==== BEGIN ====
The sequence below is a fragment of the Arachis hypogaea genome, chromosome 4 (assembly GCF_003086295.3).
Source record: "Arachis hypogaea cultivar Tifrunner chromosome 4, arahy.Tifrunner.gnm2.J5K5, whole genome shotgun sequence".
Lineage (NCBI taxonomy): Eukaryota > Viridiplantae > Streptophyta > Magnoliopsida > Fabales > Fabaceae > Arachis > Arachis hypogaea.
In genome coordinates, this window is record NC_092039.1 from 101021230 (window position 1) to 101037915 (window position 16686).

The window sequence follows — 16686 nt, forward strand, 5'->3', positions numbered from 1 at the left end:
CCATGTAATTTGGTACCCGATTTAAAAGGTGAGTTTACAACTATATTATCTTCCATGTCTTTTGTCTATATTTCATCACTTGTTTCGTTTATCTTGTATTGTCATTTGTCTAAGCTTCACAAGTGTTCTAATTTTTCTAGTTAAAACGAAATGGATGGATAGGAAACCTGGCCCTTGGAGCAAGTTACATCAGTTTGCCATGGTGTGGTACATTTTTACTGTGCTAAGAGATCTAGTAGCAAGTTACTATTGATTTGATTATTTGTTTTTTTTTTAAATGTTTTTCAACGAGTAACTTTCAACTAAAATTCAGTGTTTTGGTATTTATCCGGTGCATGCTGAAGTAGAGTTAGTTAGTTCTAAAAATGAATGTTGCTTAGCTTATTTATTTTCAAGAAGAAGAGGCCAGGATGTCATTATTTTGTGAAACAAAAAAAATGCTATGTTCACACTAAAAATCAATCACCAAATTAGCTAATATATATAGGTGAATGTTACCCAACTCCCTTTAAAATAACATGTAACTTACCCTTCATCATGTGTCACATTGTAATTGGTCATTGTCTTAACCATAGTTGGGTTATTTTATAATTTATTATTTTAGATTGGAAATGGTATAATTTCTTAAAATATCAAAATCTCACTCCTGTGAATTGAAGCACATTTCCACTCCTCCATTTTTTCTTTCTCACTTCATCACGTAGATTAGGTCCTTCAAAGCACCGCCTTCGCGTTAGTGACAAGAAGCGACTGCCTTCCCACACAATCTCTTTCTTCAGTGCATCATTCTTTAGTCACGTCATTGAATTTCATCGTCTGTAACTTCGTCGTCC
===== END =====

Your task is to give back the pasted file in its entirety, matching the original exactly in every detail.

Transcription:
The sequence below is a fragment of the Arachis hypogaea genome, chromosome 4 (assembly GCF_003086295.3).
Source record: "Arachis hypogaea cultivar Tifrunner chromosome 4, arahy.Tifrunner.gnm2.J5K5, whole genome shotgun sequence".
Lineage (NCBI taxonomy): Eukaryota > Viridiplantae > Streptophyta > Magnoliopsida > Fabales > Fabaceae > Arachis > Arachis hypogaea.
In genome coordinates, this window is record NC_092039.1 from 101021230 (window position 1) to 101037915 (window position 16686).

The window sequence follows — 16686 nt, forward strand, 5'->3', positions numbered from 1 at the left end:
CCATGTAATTTGGTACCCGATTTAAAAGGTGAGTTTACAACTATATTATCTTCCATGTCTTTTGTCTATATTTCATCACTTGTTTCGTTTATCTTGTATTGTCATTTGTCTAAGCTTCACAAGTGTTCTAATTTTTCTAGTTAAAACGAAATGGATGGATAGGAAACCTGGCCCTTGGAGCAAGTTACATCAGTTTGCCATGGTGTGGTACATTTTTACTGTGCTAAGAGATCTAGTAGCAAGTTACTATTGATTTGATTATTTGTTTTTTTTTTAAATGTTTTTCAACGAGTAACTTTCAACTAAAATTCAGTGTTTTGGTATTTATCCGGTGCATGCTGAAGTAGAGTTAGTTAGTTCTAAAAATGAATGTTGCTTAGCTTATTTATTTTCAAGAAGAAGAGGCCAGGATGTCATTATTTTGTGAAACAAAAAAAATGCTATGTTCACACTAAAAATCAATCACCAAATTAGCTAATATATATAGGTGAATGTTACCCAACTCCCTTTAAAATAACATGTAACTTACCCTTCATCATGTGTCACATTGTAATTGGTCATTGTCTTAACCATAGTTGGGTTATTTTATAATTTATTATTTTAGATTGGAAATGGTATAATTTCTTAAAATATCAAAATCTCACTCCTGTGAATTGAAGCACATTTCCACTCCTCCATTTTTTCTTTCTCACTTCATCACGTAGATTAGGTCCTTCAAAGCACCGCCTTCGCGTTAGTGACAAGAAGCGACTGCCTTCCCACACAATCTCTTTCTTCAGTGCATCATTCTTTAGTCACGTCATTGAATTTCATCGTCTGTAACTTCGTCGTCC